http://www.christiantoday.com/article/church.in.wales.unveils.major.overhaul/30316.htm

      Announcing the Review Archbishop Morgan said: “In commissioning such a review, we will all have to be prepared to take seriously its findings and to be open to the possibility of significant change in our structures, ministry, use of buildings and other resources if it is seen to be in the best interests of the church and its mission to the people and communities of Wales as we look ahead to the next decade. We believe as a Bench and Standing Committee, that a combination of our own insights, those of GB Members and those from this Group, will help us become the kind of Church God wants us to become.” -
      http://www.churchinwales.org.uk/press/display_press_release.php?prid=5124

      From a Universal Church perspective, or just within the Anglican Communion, the Church in Wales and even the Church of England are bit players yet Dr Morgan felt able to claim that this is the kind of Church "God wants us to become", the same attitude that claims the work of the Holy Spirit for liberalism and the work of the devil for tradition.

      While the shepherds are assured of their future their flock faces uncertainty other than the need to keep giving. As one parishioner in Maerdy observed, they were struggling simply to survive but they still had a letter from Llandaff Cathedral asking for a contribution their £1.5 million cathedral organ fund. - There's mission to the people and communities of Wales for you!

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  2. Merddyn Llewellyn2 August 2012 at 20:45

    Yes Joseph it is completely and utterly broke. The sad thing is that the illustrious Bench of Bishops have made careers out embracing every trendy fad and fancy over the past few decades, at the expense of promoting the Gospel message amongst the people of God, and the result is the destruction of the Church in Wales. However, looking at the Church in Wales Review it would seem that the so-called, self-styled, senior management of the Church in Wales take no responsibility for the mess they have managed. In any other walk of life a senior management team presented with such a damning review of their incompetence would resign in shame. If there was any honour, humility and sense of responsibility then all seven bishops in the Church in Wales would go. It stretches credulity to breaking point to know that the archbishop who has rung the death knell for the Church in Wales has some how been appointed to the commission to select the next Archbishop of Canterbury.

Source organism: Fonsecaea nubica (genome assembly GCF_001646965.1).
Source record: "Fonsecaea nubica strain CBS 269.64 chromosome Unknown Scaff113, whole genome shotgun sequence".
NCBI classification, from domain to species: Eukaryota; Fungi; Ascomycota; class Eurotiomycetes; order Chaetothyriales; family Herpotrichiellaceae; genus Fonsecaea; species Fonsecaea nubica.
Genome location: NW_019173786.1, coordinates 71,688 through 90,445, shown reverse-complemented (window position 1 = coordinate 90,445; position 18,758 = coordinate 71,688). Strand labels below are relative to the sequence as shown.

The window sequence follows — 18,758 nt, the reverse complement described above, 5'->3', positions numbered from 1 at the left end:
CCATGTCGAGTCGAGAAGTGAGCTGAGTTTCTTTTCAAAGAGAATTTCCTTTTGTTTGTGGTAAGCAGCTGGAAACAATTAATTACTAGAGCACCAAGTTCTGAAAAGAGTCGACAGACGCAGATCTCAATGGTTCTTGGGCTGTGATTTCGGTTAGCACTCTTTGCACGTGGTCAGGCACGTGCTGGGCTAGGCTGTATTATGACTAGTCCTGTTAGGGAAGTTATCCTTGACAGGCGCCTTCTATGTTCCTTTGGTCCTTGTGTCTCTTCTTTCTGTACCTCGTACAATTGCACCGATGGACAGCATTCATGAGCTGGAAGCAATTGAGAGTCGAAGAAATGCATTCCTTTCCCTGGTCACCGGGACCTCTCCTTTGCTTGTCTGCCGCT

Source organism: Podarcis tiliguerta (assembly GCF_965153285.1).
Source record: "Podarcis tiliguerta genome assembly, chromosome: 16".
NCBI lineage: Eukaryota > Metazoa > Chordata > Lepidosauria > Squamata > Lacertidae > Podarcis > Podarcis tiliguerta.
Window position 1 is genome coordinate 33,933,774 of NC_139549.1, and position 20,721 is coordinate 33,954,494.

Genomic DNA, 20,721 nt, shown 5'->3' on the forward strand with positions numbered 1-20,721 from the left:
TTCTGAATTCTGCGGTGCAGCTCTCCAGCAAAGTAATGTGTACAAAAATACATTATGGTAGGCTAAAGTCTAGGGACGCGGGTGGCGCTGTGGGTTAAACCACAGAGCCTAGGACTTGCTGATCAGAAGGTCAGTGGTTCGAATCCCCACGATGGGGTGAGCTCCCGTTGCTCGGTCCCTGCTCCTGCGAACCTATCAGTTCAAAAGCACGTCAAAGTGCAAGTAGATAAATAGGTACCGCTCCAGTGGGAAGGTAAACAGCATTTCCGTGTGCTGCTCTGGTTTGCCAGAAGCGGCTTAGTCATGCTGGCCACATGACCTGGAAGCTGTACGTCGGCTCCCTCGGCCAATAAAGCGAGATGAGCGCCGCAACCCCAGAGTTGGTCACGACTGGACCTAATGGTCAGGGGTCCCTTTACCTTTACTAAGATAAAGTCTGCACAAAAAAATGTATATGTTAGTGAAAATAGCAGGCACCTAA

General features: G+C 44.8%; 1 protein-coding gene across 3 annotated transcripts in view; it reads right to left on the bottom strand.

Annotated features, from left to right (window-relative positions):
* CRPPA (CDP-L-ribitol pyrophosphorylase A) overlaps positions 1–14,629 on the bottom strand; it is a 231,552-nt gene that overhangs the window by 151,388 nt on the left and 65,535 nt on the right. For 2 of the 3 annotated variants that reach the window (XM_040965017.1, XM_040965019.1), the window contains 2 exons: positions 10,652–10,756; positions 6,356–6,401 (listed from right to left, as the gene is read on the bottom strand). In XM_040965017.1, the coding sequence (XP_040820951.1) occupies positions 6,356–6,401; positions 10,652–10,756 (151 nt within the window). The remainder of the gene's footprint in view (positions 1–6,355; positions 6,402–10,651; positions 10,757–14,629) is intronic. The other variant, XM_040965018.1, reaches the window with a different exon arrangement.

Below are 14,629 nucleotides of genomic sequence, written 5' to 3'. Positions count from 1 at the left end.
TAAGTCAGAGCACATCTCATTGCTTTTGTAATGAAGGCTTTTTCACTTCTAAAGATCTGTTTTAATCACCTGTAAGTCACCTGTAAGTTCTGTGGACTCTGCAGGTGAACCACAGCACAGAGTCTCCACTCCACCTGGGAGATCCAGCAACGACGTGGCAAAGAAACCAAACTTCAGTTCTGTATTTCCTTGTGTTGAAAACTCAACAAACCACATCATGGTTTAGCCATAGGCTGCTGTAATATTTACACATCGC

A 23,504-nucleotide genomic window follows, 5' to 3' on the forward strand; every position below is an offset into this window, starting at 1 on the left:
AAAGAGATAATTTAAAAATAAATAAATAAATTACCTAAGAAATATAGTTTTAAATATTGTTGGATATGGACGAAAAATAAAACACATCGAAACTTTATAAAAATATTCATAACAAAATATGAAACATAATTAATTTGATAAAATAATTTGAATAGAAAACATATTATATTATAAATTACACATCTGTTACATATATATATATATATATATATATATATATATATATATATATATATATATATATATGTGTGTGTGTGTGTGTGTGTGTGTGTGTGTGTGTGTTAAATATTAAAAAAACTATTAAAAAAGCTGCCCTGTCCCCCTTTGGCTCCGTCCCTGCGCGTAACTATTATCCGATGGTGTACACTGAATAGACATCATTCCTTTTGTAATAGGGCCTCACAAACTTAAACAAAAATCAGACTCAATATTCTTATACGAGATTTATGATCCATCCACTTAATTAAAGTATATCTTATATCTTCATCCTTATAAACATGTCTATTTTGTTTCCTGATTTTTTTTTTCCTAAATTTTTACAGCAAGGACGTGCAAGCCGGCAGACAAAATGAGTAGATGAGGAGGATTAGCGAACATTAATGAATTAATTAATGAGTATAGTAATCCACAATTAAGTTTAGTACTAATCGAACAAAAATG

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  3. 'Nowhere is it written that a parish may excommunicate its bishop... ...nor is it biblical. It is a toxic novelty.' (Clifford Longley, the Tablet 14 July 2012) And an assistant bishop who presides at Margam Abbey on Easter Day doesn't strike me as having his ministry restricted to sycophantic liberals with a feminist bent.

    And where is it written that bishops are called to be managers? It seems you have been infected by the very modernism that you claim to decry.

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  4. My dear friends, this so called review is nothing new. The deposed Rector of Benllech offered the same in 1994, as did Harris. The points which Lord Harris suggests were given to the Provincial Finance Board for discussion. Their reply was that 'This would be the end of the Church in Wales as we know it'.

    The only difference in the Clifford Williams plan was that since Barry boy claimed that there should be less clerics in future , Williams pointed out that the Catholic Church in Wales managed with two bishops. It also pointed out that 39 Cathedral Road had cost more in salary for 94 than the whole diocese of Bangor. As this blog points out, Lord Harris does not touch the hierachy. They remain dressed in their fine linen. so it appears. The Harris review is hypocritical not radical.

    And theres more! The parish of Benllech called Barry's bluff in 1994. They offered to opt out financially, (like Irleand) from the Representative Body and fund their own ministry which would have been far less than the quota paid to the fat cats of Cathedral Road. The documents which prove all this are already in the public domain.

    The Church in Wales turned the plan down and set to work the wheels which would, (in their minds) silence the former Rector of Benllech. Some hope!

    If I were Barry I'd take a long walk.